It’s curious that, generally speaking, actors and actresses are awarded Oscars for excelling in dramatic roles and not comedies and the like. Yul Brynner got one for his part in a musical and Audrey Hepburn won hers for a rom/com, but Hollywood tends to take itself far too seriously to dole out baubles to anything that might not be seen as of the utmost importance to the world. Which is a pity, because Susan Sarandon is superb in this, a movie that is far more substantial than just the sum of its scattered parts.
Marnie is widowed, with a daughter Lori (Rose Byrne) making her own way as a writer in film and TV. She has moved from New Jersey to the sunshine of LA, but finds that there is a hole in her life that she cannot fill. To Lori she is a pest, calling constantly and overstepping the line in their mother/daughter relationship. As a woman of a certain age, Marnie is lonely, but writer/director Lorene Scafaria does not make her out to be concerned only with finding another man. Instead, Marnie seeks activities and involvements that will satisfy her energy, enthusiasm and willingness to give. It is around this matter that the screenplay tends to come unstuck, as Marnie lurches from one not-entirely-believable scenario to the next.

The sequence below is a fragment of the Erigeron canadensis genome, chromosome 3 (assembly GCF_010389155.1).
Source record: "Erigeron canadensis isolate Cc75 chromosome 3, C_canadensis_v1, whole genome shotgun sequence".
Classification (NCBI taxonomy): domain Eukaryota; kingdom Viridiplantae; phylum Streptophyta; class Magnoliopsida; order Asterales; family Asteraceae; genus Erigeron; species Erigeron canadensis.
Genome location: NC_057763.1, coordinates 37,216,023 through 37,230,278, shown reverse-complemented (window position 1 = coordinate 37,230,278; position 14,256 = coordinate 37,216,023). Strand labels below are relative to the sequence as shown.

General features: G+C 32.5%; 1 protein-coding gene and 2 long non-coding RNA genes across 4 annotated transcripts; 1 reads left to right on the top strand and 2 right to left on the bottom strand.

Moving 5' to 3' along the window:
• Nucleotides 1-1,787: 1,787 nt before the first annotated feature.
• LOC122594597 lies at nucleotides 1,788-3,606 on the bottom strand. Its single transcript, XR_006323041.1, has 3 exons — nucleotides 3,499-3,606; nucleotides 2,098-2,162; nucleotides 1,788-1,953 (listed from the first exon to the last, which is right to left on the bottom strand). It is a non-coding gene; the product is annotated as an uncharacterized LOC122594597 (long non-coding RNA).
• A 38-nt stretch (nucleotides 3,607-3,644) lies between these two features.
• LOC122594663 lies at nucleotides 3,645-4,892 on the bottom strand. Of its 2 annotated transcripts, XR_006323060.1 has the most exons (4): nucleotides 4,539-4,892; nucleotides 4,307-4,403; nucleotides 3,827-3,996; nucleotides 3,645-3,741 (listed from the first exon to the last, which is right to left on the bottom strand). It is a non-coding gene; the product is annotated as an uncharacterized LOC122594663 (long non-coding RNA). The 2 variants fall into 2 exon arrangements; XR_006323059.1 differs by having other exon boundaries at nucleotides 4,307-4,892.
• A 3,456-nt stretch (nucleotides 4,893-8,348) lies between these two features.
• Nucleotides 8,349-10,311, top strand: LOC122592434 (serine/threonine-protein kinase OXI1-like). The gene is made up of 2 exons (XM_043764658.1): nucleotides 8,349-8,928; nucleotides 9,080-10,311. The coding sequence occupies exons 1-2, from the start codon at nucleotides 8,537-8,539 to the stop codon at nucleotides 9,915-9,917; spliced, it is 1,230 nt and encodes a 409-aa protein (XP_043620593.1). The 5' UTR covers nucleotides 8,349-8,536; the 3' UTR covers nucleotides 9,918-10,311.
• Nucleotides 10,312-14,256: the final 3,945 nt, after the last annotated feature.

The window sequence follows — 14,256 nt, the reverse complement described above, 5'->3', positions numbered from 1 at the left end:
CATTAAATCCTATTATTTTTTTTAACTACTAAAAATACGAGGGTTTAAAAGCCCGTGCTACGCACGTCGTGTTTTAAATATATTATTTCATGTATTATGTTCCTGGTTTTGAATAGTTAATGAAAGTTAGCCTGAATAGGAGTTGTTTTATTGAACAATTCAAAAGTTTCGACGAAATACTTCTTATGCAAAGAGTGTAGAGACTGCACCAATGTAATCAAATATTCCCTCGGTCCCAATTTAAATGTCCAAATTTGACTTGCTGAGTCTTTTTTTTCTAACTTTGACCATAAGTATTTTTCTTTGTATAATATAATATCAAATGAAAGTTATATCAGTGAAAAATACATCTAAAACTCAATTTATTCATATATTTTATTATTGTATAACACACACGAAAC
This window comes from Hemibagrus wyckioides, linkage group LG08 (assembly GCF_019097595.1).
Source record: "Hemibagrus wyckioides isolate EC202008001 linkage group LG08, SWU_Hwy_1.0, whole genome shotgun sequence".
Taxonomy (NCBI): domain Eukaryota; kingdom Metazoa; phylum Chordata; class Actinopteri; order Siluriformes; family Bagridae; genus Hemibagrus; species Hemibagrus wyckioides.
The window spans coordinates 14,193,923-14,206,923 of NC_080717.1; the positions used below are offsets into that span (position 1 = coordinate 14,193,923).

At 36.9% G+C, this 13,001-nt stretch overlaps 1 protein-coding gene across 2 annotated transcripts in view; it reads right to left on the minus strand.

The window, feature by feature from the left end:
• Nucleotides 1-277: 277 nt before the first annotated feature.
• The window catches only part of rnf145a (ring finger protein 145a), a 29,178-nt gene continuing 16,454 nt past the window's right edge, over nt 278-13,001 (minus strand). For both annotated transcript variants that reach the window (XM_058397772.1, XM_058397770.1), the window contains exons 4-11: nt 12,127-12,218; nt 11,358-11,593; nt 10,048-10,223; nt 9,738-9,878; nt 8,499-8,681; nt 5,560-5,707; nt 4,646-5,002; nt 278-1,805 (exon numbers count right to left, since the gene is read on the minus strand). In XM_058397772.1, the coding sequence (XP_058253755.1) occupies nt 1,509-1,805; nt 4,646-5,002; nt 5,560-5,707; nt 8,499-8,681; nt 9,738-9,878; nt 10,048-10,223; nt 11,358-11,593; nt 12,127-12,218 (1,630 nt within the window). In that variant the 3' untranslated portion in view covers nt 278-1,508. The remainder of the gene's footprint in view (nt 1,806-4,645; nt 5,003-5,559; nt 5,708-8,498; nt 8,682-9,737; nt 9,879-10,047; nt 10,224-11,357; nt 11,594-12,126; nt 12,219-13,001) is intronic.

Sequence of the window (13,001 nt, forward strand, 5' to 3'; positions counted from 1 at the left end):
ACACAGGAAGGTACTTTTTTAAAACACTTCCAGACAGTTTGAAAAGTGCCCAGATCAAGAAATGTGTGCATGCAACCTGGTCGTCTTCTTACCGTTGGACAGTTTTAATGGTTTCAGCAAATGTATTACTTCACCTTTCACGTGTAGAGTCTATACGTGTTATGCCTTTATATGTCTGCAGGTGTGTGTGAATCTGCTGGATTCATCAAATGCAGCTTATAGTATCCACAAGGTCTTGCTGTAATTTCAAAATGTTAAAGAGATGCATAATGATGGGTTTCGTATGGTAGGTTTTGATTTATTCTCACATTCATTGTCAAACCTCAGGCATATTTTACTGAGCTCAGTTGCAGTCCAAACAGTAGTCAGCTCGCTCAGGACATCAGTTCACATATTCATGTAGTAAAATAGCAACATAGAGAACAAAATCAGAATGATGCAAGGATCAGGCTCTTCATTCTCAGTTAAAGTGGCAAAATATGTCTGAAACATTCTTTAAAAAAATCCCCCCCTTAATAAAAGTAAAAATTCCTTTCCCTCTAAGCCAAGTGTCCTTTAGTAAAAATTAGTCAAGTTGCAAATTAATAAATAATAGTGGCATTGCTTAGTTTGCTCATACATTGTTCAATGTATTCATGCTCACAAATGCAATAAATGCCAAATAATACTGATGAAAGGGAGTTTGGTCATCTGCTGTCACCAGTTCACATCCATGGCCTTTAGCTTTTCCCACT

She sets a black guy whom she meets at an Apple shop on a pathway to becoming a lawyer, she bankrolls a lesbian wedding and, after a clunky setup, finds herself in a car with a bloke who might be a serial killer. In short, there is a lot of standard schlock thrown into the mix, but the movie, which is too long by a good fifteen minutes, rises above it all thanks to the captivating Sarandon who can cry on a plane and eat a fried egg like nobody’s business. Byrne and JK Simmons, as a nice-guy suitor who keeps chooks, both pass muster, as you’d expect, and the end result is a film that is impossible not to be warmed by.